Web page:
The experience Jeremy Udden gained through a six-year stint with Boston's Either/Orchestra seems to have given the saxophonist's debut album a variety of moods. The album was recorded in two sessions in 2003 and 2005, and several of the compositions were written while Udden was confined to his apartment for four months due to a case of severe vertigo. Udden essentially recorded two separate groups utilizing Ben Monder (guitar), John Lockwood (bass), Matt Wilson (drums) and guest Bob Brookmeyer (valve trombone) for the 2003 sessions, and Nathan Blehar (tenor sax), Tim Miller and Ben Monder (guitar), Leo Genovese (keyboards), Garth Stevenson (bass) and Ziv Ravitz (drums) for the 2005 recordings.
Udden shows the ability to play in different styles ranging from lyrical to avant-garde. He claims to have been inspired by Lee Konitz, and one can hear that in his technique. The opening track on Torchsongs, "Every Step," a relaxed mid-tempo composition, begins with a wash from the mid-1960s, as if you were listening to one of the Paul Desmond/Jim Hall RCA mood jazz sessions with Udden (he does play soprano sax on this track); Matt Wilson's brushes provide a pretty fair impression of Connie Kay.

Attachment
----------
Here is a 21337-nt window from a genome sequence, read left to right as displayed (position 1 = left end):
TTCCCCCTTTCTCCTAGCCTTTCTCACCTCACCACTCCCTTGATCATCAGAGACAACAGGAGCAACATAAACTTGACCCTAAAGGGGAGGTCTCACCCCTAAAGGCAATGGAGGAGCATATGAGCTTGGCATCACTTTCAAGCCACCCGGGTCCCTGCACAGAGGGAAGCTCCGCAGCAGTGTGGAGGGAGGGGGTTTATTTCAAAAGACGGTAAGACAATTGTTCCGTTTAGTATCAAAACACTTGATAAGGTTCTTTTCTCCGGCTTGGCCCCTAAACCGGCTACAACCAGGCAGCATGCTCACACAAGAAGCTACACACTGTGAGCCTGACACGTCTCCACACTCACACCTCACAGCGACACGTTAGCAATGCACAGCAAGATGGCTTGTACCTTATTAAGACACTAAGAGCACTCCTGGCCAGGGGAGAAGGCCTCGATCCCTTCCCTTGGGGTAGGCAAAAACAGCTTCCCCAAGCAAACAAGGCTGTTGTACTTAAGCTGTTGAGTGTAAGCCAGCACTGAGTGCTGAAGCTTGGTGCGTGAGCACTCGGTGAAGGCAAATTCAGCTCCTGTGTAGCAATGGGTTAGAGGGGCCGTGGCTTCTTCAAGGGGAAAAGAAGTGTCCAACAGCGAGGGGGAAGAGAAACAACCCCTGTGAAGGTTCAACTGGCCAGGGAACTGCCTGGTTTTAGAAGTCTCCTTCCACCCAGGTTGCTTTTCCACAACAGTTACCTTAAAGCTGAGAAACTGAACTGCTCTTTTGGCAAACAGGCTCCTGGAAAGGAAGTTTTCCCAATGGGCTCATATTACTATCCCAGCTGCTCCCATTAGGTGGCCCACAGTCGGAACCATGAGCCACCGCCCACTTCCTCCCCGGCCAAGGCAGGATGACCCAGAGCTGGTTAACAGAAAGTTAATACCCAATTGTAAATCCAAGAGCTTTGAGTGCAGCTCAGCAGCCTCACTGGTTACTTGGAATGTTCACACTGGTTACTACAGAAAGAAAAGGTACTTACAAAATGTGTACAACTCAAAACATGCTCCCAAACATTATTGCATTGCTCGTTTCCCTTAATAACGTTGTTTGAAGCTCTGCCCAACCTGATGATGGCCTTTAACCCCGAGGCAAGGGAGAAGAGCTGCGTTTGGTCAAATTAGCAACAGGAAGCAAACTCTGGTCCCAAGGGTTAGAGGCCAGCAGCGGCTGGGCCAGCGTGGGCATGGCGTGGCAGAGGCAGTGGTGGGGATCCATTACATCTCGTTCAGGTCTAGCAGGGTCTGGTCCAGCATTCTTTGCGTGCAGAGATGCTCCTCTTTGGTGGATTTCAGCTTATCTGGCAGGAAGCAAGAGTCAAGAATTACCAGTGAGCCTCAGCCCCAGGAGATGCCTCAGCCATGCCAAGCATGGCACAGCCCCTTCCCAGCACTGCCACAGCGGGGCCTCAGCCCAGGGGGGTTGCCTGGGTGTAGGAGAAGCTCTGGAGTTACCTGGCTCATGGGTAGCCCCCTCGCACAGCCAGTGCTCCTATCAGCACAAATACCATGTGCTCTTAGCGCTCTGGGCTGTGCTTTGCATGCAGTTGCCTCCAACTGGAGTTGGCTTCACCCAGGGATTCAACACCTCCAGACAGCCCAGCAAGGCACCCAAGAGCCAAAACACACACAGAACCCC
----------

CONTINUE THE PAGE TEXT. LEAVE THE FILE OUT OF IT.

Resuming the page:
The second track, "Tut Muffin," plays along at the same tempo with a more modern accompaniment from Genovese on Fender Rhodes. Bob Brookmeyer turns up on "Marin" and, after his solo, intertwines contrapuntally with Udden's soprano on valve trombone, as if it were still the mid-1950s on Pacific Jazz Records. A fragmentary cover of Steve Lacy's "Blinks" is a lot closer to free jazz. Genovese's fusion-ish Rhodes solo sets the tone, while drummer Ziv Ravitz and Monder provide the dissonance.
The '80s pop hit "Eternal Flame" provides a touching melody statement and solo from Udden alto sax, but also sets up an ear-splitting rock solo from Monder on guitar. Brookmeyer and Udden (on alto) provide a closing coda on the duet "Afterthought."
Every Step; Tut Muffin; Marin; Fish Lake; Blinks; Eternal Flame; Red Keys; Indecision; Wednesday; Loaded; Afterthought.
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